In any service-oriented business it’s important to teach values. It’s particularly crucial for organizations that do not offer a product.
AlliedBarton supplies contract security personnel to secure the people, property and intellectual goods of several thousand customers at several thousand sites daily. The company operates in more than 100 cities across 45 U.S. states. One might say AlliedBarton is, essentially, in the business of trust.
To reinforce the high level of performance required throughout the organization, Richard Cordivari, vice president of learning and development for AlliedBarton Security Services, said senior leaders with operational responsibilities regionally and locally must demonstrate company values and lead by example.
“Our brand is based on doing what we tell people we’re going to do, and it all starts with hiring, screening and the on-boarding and orientation process,” Cordivari said. “The values that define our business are called ‘dare to be great’ — that’s our challenge to everyone in this company. It’s built into every class from pre-hire through on-the-job training through annual retraining. But it’s the example of the folks who are managing our business that reinforces an accountability- and performance-based culture.”
“Dare to be great” — or the blueprint for success — was developed by AlliedBarton’s employees about five years ago. The little blue book is constantly updated, and all employees are responsible not only for knowing and memorizing it but for living it.
Because it’s easier to reinforce integrity than teach it, Cordivari said recruitment screening is critical, but value reinforcement can involve discussions about customer expectations and legal limitations as well as spreading the notion that customers are always watching and may place higher standards on people in positions of authority.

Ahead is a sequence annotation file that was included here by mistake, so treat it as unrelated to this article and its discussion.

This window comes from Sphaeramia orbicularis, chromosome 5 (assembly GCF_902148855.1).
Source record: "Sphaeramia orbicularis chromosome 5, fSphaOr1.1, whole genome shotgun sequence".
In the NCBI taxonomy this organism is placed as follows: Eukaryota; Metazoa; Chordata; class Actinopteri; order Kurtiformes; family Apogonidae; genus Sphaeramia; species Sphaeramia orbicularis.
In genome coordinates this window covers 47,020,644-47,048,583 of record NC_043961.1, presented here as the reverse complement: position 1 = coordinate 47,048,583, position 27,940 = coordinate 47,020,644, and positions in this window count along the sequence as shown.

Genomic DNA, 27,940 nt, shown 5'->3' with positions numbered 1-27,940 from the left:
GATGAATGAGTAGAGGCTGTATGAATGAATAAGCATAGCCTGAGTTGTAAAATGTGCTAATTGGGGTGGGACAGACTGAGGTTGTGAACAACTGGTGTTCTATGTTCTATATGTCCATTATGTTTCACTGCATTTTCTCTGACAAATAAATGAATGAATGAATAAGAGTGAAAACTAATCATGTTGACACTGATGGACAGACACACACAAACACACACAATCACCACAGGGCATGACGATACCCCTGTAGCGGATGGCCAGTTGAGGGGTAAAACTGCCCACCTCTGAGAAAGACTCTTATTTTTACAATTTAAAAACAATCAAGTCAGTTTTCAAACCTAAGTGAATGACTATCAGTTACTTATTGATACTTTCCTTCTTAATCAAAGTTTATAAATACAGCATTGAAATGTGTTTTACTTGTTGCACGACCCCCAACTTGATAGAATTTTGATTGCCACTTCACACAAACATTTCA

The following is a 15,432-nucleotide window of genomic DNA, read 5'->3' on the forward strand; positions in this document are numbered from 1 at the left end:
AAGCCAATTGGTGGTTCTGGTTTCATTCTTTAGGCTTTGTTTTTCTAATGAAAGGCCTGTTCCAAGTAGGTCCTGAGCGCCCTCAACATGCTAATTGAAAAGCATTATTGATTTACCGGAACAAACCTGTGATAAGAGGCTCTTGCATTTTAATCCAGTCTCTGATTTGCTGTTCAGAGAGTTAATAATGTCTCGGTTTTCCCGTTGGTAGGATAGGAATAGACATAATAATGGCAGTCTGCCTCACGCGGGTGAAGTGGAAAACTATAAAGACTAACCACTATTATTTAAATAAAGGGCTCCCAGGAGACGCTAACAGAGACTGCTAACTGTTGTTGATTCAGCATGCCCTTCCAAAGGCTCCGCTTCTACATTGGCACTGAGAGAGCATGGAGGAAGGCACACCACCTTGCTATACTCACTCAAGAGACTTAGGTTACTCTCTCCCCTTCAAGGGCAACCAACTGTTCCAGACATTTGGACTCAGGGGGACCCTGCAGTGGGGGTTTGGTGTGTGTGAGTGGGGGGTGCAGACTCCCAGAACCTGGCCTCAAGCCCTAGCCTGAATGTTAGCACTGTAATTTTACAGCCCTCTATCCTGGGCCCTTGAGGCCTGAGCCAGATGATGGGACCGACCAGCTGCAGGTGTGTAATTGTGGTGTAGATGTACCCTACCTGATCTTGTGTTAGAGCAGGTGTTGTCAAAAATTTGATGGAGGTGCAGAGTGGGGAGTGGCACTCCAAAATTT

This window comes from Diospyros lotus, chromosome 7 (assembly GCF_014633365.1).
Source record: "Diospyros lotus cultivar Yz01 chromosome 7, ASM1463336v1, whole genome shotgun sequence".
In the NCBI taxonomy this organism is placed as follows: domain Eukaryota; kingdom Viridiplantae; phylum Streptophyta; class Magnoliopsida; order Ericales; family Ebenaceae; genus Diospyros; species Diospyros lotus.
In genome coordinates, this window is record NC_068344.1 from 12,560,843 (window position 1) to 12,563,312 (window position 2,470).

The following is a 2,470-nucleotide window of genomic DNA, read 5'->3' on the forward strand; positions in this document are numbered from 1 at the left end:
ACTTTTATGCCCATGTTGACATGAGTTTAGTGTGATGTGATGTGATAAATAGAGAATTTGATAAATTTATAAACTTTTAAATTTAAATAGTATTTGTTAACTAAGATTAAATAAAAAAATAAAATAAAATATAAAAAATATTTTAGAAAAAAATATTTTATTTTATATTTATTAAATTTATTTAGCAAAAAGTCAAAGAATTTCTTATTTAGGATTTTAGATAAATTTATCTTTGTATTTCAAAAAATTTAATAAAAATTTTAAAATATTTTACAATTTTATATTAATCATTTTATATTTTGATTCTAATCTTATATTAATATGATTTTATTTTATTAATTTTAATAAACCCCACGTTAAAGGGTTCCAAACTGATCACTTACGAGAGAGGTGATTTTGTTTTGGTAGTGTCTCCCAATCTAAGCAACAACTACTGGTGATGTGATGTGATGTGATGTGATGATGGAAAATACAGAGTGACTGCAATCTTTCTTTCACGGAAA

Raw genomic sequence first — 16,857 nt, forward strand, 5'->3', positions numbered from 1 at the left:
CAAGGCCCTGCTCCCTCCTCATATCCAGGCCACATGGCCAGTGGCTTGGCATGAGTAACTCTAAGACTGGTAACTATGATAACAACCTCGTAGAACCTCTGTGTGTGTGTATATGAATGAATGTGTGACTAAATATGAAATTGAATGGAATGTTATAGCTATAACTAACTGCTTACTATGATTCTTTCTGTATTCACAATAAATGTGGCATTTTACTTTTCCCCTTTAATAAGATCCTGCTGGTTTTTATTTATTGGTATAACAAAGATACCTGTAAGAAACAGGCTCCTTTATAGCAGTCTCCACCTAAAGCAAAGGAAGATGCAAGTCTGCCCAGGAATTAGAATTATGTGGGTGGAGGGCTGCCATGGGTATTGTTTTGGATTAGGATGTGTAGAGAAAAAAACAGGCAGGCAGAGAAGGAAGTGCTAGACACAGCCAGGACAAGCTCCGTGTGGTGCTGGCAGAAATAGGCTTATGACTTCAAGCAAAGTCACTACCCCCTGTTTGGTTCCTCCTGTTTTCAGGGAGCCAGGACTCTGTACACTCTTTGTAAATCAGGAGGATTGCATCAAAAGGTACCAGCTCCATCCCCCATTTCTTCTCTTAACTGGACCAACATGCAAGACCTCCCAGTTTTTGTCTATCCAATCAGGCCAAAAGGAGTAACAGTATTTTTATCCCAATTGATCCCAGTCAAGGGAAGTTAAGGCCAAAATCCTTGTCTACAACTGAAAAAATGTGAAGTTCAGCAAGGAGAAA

Regular training sessions in advanced customer service that build in this complexity also help reinforce values, but Cordivari said constant audit and inspection ensure employees do what is required. AlliedBarton has more than 1,100 account managers with responsibility for running the P&L side of the business as well as maintaining performance at job sites and meeting client expectations.
“On a regular basis, we inspect personally,” Cordivari said. “We do management blitzes where we bring in folks from other accounts to try and get past the gate, try and buy your way past the door, try to talk your way into a building or offer a favor. We also use secret shoppers where we hire outside organizations to do third-party tests of not only basic security systems like access control, but integrity testing as well.”
Cordivari said that especially in a large company, it is the job not only of the learning organization, but of HR, the legal group and other leaders to spread the word that there is an expected code of conduct — and there are consequences for ignoring that code. Slip-ups of the “head” — mistakes involving trainable skills related to daily job execution — receive immediate post-incident training. Mistakes related to a lack of integrity often result in employee removal.
“We use a leaders-teaching-leaders model a lot,” Cordivari said. “Training isn’t just the responsibility of the training group or me. My job is to help folks who have development responsibilities learn how to train and develop.”
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